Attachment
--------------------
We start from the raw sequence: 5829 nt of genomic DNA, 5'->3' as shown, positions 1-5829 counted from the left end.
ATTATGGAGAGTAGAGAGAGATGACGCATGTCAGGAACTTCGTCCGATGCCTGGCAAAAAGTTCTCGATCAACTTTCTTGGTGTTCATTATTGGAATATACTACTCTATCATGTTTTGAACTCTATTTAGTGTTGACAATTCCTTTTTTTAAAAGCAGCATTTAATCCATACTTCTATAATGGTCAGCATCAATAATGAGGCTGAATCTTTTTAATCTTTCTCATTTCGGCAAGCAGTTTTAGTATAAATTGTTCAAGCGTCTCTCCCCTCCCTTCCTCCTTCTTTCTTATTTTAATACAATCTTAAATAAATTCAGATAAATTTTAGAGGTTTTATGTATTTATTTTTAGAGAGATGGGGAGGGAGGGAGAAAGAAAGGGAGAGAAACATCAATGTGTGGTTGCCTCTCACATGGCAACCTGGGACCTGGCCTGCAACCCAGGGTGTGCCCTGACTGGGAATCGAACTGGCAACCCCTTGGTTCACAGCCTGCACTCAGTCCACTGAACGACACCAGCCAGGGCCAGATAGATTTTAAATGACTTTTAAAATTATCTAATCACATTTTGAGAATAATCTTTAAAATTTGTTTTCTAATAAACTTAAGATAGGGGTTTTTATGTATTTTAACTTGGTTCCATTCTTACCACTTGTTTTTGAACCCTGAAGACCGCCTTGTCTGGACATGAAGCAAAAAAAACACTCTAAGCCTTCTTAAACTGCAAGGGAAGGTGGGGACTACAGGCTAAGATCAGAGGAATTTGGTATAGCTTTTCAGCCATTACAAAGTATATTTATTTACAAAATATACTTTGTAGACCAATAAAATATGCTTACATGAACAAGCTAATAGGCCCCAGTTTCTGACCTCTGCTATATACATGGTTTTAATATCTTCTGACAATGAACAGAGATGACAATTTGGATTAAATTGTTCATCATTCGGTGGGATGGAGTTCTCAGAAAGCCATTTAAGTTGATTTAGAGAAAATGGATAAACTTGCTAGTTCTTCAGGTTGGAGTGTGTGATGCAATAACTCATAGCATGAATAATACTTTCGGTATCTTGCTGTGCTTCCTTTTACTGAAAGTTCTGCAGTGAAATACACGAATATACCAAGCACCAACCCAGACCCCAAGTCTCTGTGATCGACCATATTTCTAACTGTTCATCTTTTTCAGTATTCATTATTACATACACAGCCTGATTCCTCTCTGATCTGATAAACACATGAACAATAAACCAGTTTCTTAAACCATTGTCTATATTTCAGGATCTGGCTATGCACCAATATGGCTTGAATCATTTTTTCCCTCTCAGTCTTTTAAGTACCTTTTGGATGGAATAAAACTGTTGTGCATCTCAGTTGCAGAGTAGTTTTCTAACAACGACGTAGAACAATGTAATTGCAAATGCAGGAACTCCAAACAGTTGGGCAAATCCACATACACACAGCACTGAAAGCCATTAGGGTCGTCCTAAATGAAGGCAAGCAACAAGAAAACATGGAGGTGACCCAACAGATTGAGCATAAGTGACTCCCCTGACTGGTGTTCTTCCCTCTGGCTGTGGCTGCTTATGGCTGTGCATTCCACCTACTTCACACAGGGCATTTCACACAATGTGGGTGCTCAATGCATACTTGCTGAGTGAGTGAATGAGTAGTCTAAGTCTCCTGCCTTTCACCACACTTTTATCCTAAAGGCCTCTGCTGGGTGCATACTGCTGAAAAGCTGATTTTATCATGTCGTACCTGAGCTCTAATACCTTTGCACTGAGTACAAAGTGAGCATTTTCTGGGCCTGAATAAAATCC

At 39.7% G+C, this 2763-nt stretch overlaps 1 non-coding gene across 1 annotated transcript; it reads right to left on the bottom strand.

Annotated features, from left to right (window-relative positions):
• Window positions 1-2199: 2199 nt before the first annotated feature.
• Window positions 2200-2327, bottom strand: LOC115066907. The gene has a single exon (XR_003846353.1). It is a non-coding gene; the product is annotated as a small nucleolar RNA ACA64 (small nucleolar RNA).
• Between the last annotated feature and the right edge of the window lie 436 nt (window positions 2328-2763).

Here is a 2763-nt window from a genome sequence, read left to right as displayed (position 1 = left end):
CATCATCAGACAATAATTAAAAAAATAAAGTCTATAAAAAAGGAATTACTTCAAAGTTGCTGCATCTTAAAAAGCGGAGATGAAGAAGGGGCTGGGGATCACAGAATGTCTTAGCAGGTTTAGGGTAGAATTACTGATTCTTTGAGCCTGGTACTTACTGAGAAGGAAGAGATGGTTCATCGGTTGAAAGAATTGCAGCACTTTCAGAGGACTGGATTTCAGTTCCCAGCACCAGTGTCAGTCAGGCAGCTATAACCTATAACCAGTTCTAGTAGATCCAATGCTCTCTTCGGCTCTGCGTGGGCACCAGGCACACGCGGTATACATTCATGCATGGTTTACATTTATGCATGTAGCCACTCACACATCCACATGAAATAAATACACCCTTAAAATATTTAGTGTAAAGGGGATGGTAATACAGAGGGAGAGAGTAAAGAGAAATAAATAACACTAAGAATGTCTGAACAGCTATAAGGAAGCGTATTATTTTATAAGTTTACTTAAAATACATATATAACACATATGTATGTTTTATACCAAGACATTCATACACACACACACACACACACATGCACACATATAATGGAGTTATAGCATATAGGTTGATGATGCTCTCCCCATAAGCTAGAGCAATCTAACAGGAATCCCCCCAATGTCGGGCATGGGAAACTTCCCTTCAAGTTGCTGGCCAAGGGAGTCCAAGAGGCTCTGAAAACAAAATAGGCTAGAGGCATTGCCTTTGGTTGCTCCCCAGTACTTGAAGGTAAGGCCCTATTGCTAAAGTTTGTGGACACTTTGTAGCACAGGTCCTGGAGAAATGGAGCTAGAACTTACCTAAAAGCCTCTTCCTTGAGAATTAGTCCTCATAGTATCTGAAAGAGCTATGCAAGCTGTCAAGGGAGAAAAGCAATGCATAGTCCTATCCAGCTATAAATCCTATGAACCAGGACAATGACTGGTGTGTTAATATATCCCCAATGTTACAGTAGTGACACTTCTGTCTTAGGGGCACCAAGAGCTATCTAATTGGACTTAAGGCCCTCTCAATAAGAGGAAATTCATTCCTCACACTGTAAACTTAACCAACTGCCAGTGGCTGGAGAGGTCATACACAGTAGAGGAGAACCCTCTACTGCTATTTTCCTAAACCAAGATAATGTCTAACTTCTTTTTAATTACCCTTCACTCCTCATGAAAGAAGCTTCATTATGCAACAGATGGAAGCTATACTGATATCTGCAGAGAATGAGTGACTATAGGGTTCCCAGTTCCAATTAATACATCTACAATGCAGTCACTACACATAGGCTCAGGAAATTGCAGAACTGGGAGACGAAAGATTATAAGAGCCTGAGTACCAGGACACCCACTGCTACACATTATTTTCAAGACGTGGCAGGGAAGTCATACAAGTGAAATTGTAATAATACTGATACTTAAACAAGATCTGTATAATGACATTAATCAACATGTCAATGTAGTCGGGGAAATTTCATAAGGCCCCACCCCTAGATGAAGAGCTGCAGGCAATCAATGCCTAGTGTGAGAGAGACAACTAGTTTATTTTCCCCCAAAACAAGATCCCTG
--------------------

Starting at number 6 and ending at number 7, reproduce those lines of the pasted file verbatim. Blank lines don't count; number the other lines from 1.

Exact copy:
• Window positions 2200-2327, bottom strand: LOC115066907. The gene has a single exon (XR_003846353.1). It is a non-coding gene; the product is annotated as a small nucleolar RNA ACA64 (small nucleolar RNA).
• Between the last annotated feature and the right edge of the window lie 436 nt (window positions 2328-2763).